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Special Education Research News -- Fall 2009 Vanderbilt University

Department of Special Education

Fall 2009

 News  Research  People

Reforming Writing Instruction

Several new studies conducted by Steve Graham, Currey Ingram Professor of Special Education point to large gaps in the training teachers receive in writing instruction for students in grades 1-12. A national survey of high school teachers showed that 50 percent felt unprepared to teach students to write well or complete complex writing tasks.

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SPECIAL EDUCATION NEWS

Vanderbilt’s Program in Special Education Ranked #1 by U.S. News

We’re happy to report that our programs in Special Education have once again been rated #1 in the U.S. News graduate schools of education report for 2010. This is the fifth of the last six years we have been honored with the top ranking. We appreciate this recognition to the research and training that goes on here.

Erik Carter

Alumnus Receives CEC’s Early Career Research Award

Erik Carter, Ph.D., Vanderbilt ’04, Assoc. Professor, Rehabilitation Psychology & Special Education, Univ. of Wisconsin; has received the Council for Exceptional Children’s award for his work in two areas -- peer mentoring for adolescents with severe disabilities and transitions for high school students with disabilities to life after high school. Carter’s first publication was written in conjunction with Professor Carolyn Hughes while he was a Peabody master’s student in Special Education.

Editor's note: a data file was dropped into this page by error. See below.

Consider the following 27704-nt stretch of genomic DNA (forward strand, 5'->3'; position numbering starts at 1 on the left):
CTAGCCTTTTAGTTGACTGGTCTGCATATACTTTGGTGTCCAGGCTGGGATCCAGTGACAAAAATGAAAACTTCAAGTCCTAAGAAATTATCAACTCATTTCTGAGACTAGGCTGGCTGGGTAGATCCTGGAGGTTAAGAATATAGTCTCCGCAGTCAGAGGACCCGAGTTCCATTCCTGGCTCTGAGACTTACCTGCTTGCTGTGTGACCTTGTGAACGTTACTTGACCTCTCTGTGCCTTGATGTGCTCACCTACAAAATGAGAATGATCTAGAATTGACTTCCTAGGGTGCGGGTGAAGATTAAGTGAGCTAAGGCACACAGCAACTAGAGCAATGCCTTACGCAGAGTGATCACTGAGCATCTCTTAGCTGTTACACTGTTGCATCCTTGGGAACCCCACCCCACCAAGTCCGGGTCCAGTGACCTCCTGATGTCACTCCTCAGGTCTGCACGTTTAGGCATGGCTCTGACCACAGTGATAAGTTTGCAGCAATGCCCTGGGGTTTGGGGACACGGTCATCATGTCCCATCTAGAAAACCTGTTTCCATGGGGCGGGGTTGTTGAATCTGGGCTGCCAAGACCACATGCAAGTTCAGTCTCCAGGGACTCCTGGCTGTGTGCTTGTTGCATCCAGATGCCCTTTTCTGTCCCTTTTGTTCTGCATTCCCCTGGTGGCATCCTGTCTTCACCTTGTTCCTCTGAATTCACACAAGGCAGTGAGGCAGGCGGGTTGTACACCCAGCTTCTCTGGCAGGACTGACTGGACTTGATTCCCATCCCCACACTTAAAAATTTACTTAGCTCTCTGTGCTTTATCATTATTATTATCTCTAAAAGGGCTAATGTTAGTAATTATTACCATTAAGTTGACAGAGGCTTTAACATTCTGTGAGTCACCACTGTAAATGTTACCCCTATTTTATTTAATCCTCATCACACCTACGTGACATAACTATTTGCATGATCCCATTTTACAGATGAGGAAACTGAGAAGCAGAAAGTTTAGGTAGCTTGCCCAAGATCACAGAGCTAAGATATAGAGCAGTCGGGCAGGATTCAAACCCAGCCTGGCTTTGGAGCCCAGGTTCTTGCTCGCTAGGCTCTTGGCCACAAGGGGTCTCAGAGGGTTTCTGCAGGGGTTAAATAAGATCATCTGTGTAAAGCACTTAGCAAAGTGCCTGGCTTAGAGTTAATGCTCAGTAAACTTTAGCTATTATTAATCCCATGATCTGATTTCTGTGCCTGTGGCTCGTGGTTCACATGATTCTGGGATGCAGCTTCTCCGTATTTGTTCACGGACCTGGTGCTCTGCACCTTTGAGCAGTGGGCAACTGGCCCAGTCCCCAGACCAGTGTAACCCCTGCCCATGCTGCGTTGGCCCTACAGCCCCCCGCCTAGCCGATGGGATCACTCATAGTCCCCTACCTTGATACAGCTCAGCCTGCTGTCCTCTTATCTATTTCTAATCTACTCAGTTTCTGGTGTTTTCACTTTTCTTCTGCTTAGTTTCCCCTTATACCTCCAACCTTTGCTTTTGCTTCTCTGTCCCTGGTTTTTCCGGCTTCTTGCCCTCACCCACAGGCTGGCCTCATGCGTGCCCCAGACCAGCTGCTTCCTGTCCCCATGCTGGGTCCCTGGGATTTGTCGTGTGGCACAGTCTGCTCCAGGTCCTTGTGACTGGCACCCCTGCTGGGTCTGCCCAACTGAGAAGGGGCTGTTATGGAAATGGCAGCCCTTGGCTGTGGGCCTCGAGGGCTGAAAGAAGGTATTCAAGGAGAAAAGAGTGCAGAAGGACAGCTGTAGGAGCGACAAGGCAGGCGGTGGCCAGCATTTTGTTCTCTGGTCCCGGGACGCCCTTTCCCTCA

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SPECIAL EDUCATION RESEARCH

Nashville Student

Grant to Establish Combined Behavioral and Reading Intervention for Reintegration of Special Ed Students in Metro Nashville Schools

A five-year grant from the NIH will investigate the rates of successful reintegration through the use of intensive academic tutoring in reading and a classroom-based social/emotional skills training curriculum and proven behavior management system.

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SPECIAL EDUCATION PEOPLE

Eunice Kennedy Shriver

Tribute to Eunice Kennedy Shriver

Much has been written about Eunice Shriver’s contribution to the world of the disabled through the Special Olympics but less has been written about the role she played in creating the National Institutes of Mental Health and the national Head Start program. Eunice and Sarge Shriver visited Peabody College on a number of occasions and conferred here with researchers in the field of intellectual disabilities and early childhood development.

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